Belgian Twins Win Right to Die

This isn’t exactly a childfree topic, but I think it’s worthy of addressing here because it reiterates why antinatalism is the way, the truth, and the light.

A pair of Belgian twins born deaf recently started going blind. As they started to go blind, they requested euthanasia (euthanasia is legal in Belgium). After a legal battle, the courts ruled that they were suffering unbearably and granted their right to die, and they died via lethal injection, together. Here’s a link to the story: http://www.dailymail.co.uk/news/article-2262630/Brother-deaf-Belgian-twins-killed-euthanasia-describes-final-words-reveals-live-learning-going-blind.html

First of all, on top of being an antinatalist, I’m a firm supporter of one’s right to die. I believe the right for (born) people to live also includes their right to die without any interference from the state. I support these brothers’ decision and would have definitely made the same decision myself if I were in their shoes. That said, I think euthanasia/assisted suicide should be legal whenever and for whatever reason a patient deems fit, and that includes just being tired of life. Voluntary euthanasia should be a protected right, for any reason. Period, end of story. There’s just no way to effectively argue against that.

That said, I said this story reinforces why I’m an antinatalist and I’ll tell you right now why. Had these brothers never been born, they’d have never had to suffer these devastating effects. They’d have been spared a lifetime of pain and suffering had they never been brought into existence. Their lives were not only not worth starting (nobody’s life is worth starting, though), they apparently also were not worth continuing. When there’s a risk of life that’s not worth continuing, why bring someone into existence whose life might possibly not be worth continuing? Once again, we see why procreation is immoral.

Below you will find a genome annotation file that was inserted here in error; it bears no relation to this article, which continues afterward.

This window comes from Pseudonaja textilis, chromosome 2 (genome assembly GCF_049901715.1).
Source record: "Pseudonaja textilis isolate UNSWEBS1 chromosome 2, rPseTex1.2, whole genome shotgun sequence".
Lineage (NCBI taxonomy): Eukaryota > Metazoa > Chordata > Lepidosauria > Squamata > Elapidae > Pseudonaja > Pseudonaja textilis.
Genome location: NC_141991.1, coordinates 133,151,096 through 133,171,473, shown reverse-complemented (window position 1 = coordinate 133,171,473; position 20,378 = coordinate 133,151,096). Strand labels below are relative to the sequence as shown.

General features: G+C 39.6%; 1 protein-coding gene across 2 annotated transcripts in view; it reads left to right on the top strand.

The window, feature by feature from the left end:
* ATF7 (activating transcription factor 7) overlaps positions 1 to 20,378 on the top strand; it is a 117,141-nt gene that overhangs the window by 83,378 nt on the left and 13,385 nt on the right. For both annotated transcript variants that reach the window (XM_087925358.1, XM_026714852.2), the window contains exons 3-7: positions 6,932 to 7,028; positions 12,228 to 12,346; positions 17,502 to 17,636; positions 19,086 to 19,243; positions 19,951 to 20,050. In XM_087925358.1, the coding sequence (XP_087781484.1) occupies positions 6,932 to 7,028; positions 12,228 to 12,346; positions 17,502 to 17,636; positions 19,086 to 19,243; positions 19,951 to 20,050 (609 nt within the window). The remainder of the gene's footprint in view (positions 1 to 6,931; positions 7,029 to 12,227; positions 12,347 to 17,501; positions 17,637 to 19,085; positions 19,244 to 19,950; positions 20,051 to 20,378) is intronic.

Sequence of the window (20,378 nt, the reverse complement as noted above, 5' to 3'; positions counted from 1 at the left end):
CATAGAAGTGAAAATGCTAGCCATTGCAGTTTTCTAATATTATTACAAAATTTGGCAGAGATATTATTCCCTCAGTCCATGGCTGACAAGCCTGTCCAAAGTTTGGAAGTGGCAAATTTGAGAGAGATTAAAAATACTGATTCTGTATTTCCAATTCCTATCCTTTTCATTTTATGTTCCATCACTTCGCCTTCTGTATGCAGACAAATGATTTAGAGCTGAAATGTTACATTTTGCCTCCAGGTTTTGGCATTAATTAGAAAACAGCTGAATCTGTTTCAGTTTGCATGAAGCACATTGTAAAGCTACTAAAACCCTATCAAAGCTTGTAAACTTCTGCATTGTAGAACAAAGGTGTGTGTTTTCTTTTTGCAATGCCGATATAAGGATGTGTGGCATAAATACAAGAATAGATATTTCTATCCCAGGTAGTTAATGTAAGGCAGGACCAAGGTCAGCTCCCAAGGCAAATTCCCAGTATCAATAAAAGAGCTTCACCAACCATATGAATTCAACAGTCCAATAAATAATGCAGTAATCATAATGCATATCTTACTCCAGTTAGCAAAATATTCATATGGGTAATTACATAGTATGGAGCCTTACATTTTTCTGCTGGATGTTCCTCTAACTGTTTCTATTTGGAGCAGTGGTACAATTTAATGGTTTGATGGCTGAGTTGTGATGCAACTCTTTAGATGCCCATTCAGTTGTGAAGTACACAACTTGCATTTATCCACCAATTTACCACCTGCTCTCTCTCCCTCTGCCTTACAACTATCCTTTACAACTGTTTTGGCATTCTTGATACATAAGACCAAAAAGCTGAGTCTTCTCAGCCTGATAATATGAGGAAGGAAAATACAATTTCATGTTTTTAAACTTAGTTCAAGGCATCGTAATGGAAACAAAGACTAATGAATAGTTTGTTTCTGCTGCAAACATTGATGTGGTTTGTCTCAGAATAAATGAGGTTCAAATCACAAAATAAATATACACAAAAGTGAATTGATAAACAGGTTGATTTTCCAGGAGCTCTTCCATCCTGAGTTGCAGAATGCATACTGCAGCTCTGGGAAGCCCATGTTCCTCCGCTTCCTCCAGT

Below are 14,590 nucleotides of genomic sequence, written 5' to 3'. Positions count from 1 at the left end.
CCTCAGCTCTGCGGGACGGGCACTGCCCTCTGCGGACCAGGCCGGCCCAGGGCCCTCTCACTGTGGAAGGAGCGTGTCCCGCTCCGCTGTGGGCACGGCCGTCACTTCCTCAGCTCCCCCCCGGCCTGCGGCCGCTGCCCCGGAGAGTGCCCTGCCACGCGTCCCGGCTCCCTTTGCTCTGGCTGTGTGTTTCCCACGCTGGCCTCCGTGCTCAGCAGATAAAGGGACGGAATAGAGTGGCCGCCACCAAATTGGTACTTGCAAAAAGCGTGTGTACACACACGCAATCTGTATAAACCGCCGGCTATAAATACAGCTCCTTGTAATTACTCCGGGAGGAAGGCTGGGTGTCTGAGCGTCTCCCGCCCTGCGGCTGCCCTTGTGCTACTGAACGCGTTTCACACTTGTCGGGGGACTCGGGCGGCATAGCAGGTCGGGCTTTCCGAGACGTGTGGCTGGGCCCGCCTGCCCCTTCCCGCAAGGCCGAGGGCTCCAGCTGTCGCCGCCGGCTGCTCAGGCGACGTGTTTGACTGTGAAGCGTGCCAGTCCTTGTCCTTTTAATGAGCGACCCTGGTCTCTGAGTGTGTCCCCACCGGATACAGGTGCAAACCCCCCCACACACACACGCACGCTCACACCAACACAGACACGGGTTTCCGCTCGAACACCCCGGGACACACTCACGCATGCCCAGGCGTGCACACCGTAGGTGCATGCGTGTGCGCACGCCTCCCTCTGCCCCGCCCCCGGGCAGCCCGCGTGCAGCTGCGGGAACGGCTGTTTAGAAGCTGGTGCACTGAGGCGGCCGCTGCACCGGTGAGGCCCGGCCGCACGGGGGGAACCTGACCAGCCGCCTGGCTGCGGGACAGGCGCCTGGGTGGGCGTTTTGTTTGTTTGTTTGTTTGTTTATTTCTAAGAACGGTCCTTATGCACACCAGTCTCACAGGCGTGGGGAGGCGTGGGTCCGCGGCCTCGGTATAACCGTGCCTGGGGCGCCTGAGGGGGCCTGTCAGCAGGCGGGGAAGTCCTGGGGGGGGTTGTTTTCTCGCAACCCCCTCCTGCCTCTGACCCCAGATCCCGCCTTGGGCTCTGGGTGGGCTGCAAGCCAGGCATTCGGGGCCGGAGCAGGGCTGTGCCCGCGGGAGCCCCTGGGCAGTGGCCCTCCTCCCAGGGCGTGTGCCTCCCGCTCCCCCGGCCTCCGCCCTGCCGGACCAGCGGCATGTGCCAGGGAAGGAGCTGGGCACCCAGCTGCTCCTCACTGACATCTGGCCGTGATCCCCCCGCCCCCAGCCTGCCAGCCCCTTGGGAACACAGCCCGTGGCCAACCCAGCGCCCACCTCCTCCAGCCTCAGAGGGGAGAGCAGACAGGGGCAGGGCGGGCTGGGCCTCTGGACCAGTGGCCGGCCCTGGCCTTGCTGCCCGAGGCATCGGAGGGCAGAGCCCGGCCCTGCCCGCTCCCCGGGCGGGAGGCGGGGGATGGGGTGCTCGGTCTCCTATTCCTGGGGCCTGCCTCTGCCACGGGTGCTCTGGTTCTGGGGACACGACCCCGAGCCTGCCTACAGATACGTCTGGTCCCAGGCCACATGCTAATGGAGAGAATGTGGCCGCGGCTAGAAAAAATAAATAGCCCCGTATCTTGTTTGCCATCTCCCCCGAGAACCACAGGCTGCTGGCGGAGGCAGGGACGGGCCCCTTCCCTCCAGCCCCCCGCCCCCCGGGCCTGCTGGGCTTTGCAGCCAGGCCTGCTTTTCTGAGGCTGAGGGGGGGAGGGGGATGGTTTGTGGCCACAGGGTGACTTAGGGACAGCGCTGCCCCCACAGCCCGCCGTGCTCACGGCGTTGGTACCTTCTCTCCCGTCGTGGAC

I’m just glad there are some forward-thinking countries in this world, and I hope the right to die will soon be advanced everywhere. Good job, Belgium.

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About coolchildfreeguy

Childfree guy living in Mexico City. Professional pilot by day, all-around fun guy by night.

Posted on January 15, 2013, in Law, Life, Medicine, Philosophy, Religion. Bookmark the permalink. 4 Comments.

  1. I hope to have this privilege when I need it the most.

  2. This is very interesting. Most Americans I would say don’t even know that you can request to die and it be legal in other countries.

  3. The sooner this is a universal privilege the better. There was a really tragic case here recently where a man completely incapable of any movement other than blinking – despite being fully cognitively and intellectually aware (locked-in syndrome) – was not allowed the right to assisted suicide, meaning that anyone who helped him die would be prosecuted for murder: details here: http://www.guardiannews.com/uk/2012/dec/27/tony-nicklinson-wife-look-around

    To me, that’s tantamount to state-sponsored torture.

    Fortunately (for him), he passed away shortly after the ruling, but obviously that wouldn’t be the outcome for everyone in his condition.

    That said, his is an extreme example. I agree that the right to due should be afforded to anyone, so long as they’re rational and long-term in their wish to cease to be.

  4. A little earlier today, I came upon a blog post by a deaf person who is concerned how the news of these two brothers killing themselves so they wouldn’t live blind and deaf would effect young deaf people losing their eyesight to Usher’s syndrome. Basically, the person meant why were these men selfish to kill themselves when they could have been role models to blind and deaf children and adults. If these men had thought if they stayed alive they could be role models, it doesn’t mean they wouldn’t still choose death. They didn’t choose death as a way to blow a big raspberry at the blind and deaf community for wanting its members to give hope to other members.

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